What are the Best Behaviors that Build Employee Trust? CultureWise’s David Friedman Weighs In.

As leaders and business owners, many of us think about the importance of building trust with our customers, but is employee trust being overlooked? According to new research brought to us by Forbes, over half of American workers feel they have no one to turn to with a workplace issue. This can be detrimental. So where do you start? 

On today’s show, we’re pleased to welcome David Friedman, Founder, and CEO of CultureWise and author of his latest book, Culture by Design: How to Build a High-Performing Culture  Even in the New Remote Work EnvironmentFriedman joins us to discuss critical behaviors that build employee trust in CEOs.

Transcription:

Jim Fitzpatrick:
So thank you so much, David, for joining us on the show.

David Friedman:
Oh, it’s my pleasure to be with you.

Jim Fitzpatrick:
Sure. What’s this whole talk about remote workplace. Let’s get them all back in the office. Isn’t that where-

David Friedman:
That would be nice, but its not going to happen.

Jim Fitzpatrick:
… this is going. I think employees are saying, “Not so fast, wait a minute.”

David Friedman:
It is interesting that so many employers wish they could get people back. But certainly my experience and I think the experience of so many, is that employees actually got used to working from home and a great number of them prefer continuing that. Now of course, there are some with little kids and small workplaces at home, apartments or whatever, that they’re dying to get back to work. But for a whole lot of people, this actually, this experiment, worked out pretty well, they’d like to keep it that way.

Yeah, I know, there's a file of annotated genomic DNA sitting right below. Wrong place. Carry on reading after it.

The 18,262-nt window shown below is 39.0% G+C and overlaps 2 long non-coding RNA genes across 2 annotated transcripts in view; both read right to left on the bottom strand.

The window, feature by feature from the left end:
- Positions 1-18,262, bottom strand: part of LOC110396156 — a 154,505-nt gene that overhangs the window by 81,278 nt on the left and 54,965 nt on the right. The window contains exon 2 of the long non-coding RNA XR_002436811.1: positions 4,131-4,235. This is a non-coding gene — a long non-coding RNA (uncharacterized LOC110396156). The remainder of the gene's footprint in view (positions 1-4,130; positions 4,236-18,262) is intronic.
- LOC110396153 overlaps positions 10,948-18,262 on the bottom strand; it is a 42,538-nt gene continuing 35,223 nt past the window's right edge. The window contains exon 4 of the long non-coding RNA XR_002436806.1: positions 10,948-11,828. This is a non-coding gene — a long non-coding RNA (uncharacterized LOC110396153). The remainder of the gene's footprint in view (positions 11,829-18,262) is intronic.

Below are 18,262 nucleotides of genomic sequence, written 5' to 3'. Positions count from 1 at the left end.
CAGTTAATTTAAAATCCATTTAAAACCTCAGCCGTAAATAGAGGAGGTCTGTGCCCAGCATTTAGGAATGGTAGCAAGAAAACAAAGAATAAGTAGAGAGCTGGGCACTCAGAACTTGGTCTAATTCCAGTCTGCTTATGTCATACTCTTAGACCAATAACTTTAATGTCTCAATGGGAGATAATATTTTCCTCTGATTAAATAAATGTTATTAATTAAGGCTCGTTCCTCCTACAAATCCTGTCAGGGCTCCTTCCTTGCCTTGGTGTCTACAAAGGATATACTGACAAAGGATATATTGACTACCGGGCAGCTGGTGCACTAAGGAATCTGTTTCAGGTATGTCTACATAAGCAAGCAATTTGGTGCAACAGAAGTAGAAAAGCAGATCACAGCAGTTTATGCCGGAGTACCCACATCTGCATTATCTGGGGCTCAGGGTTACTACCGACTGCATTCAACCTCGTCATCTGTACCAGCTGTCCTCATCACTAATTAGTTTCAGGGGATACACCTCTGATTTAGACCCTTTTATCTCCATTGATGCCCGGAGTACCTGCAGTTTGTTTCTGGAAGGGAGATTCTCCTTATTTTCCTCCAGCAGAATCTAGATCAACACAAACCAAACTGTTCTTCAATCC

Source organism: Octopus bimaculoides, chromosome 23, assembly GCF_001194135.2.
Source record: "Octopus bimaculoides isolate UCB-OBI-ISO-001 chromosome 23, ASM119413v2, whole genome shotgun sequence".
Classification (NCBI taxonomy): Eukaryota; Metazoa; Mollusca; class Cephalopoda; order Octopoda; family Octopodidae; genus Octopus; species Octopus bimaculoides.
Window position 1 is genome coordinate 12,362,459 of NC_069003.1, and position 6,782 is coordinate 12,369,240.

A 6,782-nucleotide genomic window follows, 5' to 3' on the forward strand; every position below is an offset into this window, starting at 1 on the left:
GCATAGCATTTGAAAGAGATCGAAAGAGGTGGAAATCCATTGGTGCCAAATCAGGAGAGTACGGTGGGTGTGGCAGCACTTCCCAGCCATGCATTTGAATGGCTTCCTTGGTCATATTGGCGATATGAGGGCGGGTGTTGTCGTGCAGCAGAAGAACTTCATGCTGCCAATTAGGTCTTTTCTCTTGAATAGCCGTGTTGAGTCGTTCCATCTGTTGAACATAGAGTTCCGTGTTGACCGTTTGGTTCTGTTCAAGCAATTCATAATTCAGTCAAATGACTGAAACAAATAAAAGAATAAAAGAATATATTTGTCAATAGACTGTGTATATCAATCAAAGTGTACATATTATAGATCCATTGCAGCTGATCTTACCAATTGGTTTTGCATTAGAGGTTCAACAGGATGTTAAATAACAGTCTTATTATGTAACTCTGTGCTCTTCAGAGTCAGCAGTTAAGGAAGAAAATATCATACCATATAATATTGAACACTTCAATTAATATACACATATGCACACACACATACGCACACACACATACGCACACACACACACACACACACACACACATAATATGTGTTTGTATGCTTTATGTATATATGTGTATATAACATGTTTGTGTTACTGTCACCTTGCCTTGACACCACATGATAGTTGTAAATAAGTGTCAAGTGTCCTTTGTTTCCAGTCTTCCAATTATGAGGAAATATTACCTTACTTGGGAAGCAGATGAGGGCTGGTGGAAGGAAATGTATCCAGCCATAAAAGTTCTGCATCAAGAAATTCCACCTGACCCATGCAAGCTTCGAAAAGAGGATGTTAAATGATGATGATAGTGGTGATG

Jim Fitzpatrick:
Yes, it’s true. I’ve even spoken to some CEOs that have decided to sublet their office space because it’s been working so well, that now their new normal is a complete remote work environment and it’s working well for the company. Some CEOs have reported back that they’re able to attract more talent outside of their specific market, that their headquarters used to be in, and it’s worked out very well for them.

David Friedman:
It’s an interesting point. And it works in both ways from an employer standpoint, exactly as you just said, Jim, we now as employers, can call upon a workforce that can be almost anywhere literally in the world. But my own company has always been remote, so this is not new for us. But I think about in the last year, I hired somebody in South Carolina, I’m in the Philadelphia area, and it occurred to me as we hired him that I don’t care where he is. It doesn’t matter, he could be in South Carolina, he could be in California, it doesn’t really matter. Now the flip side of that is from a retention standpoint, we’re also competing against employers to hold our team members together. We could be cherry picked by people almost anywhere in the world who say, “Hey, I’d like to hire that person.” So we’re competing against a much broader network of other employers.

Jim Fitzpatrick:
Well, that’s a great point. And I agree with you, it’s even more critical then, that you’re building a culture among this remote workforce, which in and of itself, sounds almost impossible. Because you think of culture, you think of team rallies and meetings and huddles and lunches out or lunches brought in or things that you’re… All of those ping pong tables and bean chairs, I guess we’ll be on eBay now from these companies that go, “Nobody’s sitting in our offices anymore, getting to know one another.” So why is employee trust so important right now?